Packing college-dorm essentials
photo by phoosh
DEAR SARA: My baby is off to college soon. She will be living in the dorm about 75 miles away from home. We need to start getting together all the little essentials she will need. It has been a while (quite a while, actually) since I lived in a dorm. Can you help me come up with some items we might have missed? We know she needs long sheets, towels and laundry stuff. What else? — C.G., California
DEAR C.G.: It depends on the dorm and student, but here are some items that can be helpful.
Food-related: plastic bowl, cup, mug, utensils and can opener, snacks, storage bags or containers.
Housewares: lamp, alarm clock, trash can, storage bin such as a plastic milk crate or tote, fan, clothesline or drying rack, mini tool kit, bedding, computer, surge protector, mini fridge, hot pot, microwave, toaster oven.
Cleaning and organizing: laundry basket and soap, hangers, stain remover, quarters, all-purpose cleaner, foot locker with lock, microfiber cloth, wrinkle release and air freshener. You can get her a gift card for a local discount department store, too.
Personal care: over-the-counter medicine, toiletries, brush, clippers, school supplies, wipes, hand sanitizer, facial and toilet tissue, first-aid kit.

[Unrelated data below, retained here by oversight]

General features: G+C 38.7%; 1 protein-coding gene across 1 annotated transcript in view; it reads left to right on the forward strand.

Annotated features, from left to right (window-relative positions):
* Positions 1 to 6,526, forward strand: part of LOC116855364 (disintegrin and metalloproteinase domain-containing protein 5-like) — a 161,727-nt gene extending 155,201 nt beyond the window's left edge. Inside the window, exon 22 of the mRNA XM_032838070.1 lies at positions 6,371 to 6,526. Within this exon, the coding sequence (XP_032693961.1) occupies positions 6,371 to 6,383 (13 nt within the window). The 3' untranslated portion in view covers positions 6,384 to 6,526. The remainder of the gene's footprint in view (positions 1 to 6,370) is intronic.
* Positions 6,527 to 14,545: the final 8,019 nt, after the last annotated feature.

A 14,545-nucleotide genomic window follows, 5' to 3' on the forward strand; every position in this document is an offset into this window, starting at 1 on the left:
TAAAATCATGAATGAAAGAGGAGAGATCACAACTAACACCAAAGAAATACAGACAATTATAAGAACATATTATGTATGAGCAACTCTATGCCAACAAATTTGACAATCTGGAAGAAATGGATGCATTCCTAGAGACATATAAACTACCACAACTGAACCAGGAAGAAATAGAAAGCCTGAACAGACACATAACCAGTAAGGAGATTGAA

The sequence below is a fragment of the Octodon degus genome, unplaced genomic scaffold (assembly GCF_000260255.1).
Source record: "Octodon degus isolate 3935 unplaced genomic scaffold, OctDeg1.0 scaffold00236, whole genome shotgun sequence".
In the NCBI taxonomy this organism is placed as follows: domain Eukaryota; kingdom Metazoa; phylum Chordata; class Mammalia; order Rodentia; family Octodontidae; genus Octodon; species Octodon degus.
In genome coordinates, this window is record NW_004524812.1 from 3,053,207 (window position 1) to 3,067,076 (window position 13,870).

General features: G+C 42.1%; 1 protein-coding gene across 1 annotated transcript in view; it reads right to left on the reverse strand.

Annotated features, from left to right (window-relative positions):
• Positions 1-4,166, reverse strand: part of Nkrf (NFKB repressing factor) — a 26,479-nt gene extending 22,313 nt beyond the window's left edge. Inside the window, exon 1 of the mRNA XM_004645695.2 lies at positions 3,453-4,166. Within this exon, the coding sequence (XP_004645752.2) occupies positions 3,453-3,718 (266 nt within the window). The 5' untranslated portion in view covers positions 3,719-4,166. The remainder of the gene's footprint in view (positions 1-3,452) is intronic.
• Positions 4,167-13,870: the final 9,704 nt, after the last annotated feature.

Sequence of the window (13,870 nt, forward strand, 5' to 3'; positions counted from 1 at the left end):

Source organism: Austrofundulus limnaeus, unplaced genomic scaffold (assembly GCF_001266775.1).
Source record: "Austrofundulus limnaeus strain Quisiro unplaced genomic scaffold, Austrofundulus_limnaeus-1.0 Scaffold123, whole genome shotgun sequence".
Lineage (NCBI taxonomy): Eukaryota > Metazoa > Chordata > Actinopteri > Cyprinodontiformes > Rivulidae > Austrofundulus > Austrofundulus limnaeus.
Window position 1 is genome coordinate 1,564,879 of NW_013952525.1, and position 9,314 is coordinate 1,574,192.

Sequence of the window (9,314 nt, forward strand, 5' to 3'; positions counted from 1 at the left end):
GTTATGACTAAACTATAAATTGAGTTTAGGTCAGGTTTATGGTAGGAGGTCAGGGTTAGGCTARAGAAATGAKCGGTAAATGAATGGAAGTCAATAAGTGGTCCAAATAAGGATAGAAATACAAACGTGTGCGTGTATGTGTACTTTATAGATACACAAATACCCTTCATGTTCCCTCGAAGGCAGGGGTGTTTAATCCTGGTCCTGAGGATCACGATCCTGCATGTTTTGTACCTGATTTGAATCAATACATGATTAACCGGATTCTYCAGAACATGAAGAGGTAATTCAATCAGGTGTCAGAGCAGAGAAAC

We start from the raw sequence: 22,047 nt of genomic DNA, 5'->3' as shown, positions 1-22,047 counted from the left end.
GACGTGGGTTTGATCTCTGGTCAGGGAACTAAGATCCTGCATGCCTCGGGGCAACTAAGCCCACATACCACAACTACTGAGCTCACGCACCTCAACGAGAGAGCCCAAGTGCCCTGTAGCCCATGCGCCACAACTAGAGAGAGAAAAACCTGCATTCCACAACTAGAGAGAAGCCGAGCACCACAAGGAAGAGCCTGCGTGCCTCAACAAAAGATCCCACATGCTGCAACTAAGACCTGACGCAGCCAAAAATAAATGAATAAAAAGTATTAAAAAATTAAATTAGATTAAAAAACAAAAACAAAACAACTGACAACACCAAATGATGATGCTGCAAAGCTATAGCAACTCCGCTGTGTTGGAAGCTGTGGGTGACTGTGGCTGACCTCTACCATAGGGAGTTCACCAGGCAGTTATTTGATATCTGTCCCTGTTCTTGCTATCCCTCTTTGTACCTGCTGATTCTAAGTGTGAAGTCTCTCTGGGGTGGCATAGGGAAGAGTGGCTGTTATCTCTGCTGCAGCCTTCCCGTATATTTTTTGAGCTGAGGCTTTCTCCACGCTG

Additional clothing: plenty of underwear and socks, flip-flops, robe, umbrella or raincoat and boots.
DEAR SARA: What’s nonperishable and goes with Ramen noodles? I feel there should be a punch line, but there isn’t. My friend in Afghanistan is begging for Ramen noodles, and I’ll be sending him a care package. I’d like to include some things to flesh out his Ramen meals a little bit. He could pour these on top. Can you think of anything I could buy, canned or dry, that could turn Ramen noodles into a real meal and travel well? He’s stationary on base and not traveling, but storage is limited. — Margaret L., New England
DEAR MARGARET: You can send food such as hot or soy sauce or canned (pop-top) chili, chicken or tuna pouches, mushrooms, tomatoes and various other canned vegetables. Don’t send prohibited items such as pork products or foods or drinks that contain alcohol.
DEAR SARA: Over an extended period of time, I have accumulated a significant number of small soap chips. Are there any suggestions or recipes to combine these chips into a bigger piece of soap? Thanks for any help. — Bill H., e-mail
DEAR BILL: Grate the soap as much as possible. Weigh the grated soap. Use 12 ounces of water for every pound of soap. Place the grated soap and three-quarters of the water in a double boiler (or a bowl placed in a saucepan half full of water) over medium heat, and stir until all the soap is wet. Add the remaining water, and stir again. Cover the pot, and leave it to simmer. The melting process can take up to one hour, and the soap should be stirred or whisked intermittently until all lumps have dissolved. When the soap has reached a smooth, creamy consistency, remove it from the heat. Continue to stir until it begins to cool, and then pour it into a greased (PAM is fine) mold made of plastic, glass or stainless steel. Leave to set.
What dorm essentials would you give to a college student?
What do you do with soap slivers?